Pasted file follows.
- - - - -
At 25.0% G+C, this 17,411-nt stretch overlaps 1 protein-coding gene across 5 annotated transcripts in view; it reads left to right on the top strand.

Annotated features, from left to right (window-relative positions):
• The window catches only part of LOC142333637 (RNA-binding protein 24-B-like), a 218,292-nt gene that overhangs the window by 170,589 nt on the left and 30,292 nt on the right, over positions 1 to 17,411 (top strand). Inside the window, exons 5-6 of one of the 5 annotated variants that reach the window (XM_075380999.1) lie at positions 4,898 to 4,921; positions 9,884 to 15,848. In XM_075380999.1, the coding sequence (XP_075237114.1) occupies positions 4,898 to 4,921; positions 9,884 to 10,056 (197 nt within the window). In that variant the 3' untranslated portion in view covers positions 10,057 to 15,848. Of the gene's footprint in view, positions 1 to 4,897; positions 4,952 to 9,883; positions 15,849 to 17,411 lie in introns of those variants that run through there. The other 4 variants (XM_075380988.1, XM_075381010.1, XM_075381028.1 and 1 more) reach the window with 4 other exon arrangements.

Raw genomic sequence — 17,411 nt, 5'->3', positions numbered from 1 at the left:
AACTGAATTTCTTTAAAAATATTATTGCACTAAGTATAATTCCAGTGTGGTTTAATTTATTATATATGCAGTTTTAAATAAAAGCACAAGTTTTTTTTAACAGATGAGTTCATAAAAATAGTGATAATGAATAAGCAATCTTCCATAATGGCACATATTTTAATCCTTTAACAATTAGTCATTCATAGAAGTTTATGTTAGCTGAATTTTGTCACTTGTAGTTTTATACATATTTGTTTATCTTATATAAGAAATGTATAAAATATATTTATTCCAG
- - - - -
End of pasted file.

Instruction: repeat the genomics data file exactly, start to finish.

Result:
At 25.0% G+C, this 17,411-nt stretch overlaps 1 protein-coding gene across 5 annotated transcripts in view; it reads left to right on the top strand.

Annotated features, from left to right (window-relative positions):
• The window catches only part of LOC142333637 (RNA-binding protein 24-B-like), a 218,292-nt gene that overhangs the window by 170,589 nt on the left and 30,292 nt on the right, over positions 1 to 17,411 (top strand). Inside the window, exons 5-6 of one of the 5 annotated variants that reach the window (XM_075380999.1) lie at positions 4,898 to 4,921; positions 9,884 to 15,848. In XM_075380999.1, the coding sequence (XP_075237114.1) occupies positions 4,898 to 4,921; positions 9,884 to 10,056 (197 nt within the window). In that variant the 3' untranslated portion in view covers positions 10,057 to 15,848. Of the gene's footprint in view, positions 1 to 4,897; positions 4,952 to 9,883; positions 15,849 to 17,411 lie in introns of those variants that run through there. The other 4 variants (XM_075380988.1, XM_075381010.1, XM_075381028.1 and 1 more) reach the window with 4 other exon arrangements.

Raw genomic sequence — 17,411 nt, 5'->3', positions numbered from 1 at the left:
AACTGAATTTCTTTAAAAATATTATTGCACTAAGTATAATTCCAGTGTGGTTTAATTTATTATATATGCAGTTTTAAATAAAAGCACAAGTTTTTTTTAACAGATGAGTTCATAAAAATAGTGATAATGAATAAGCAATCTTCCATAATGGCACATATTTTAATCCTTTAACAATTAGTCATTCATAGAAGTTTATGTTAGCTGAATTTTGTCACTTGTAGTTTTATACATATTTGTTTATCTTATATAAGAAATGTATAAAATATATTTATTCCAG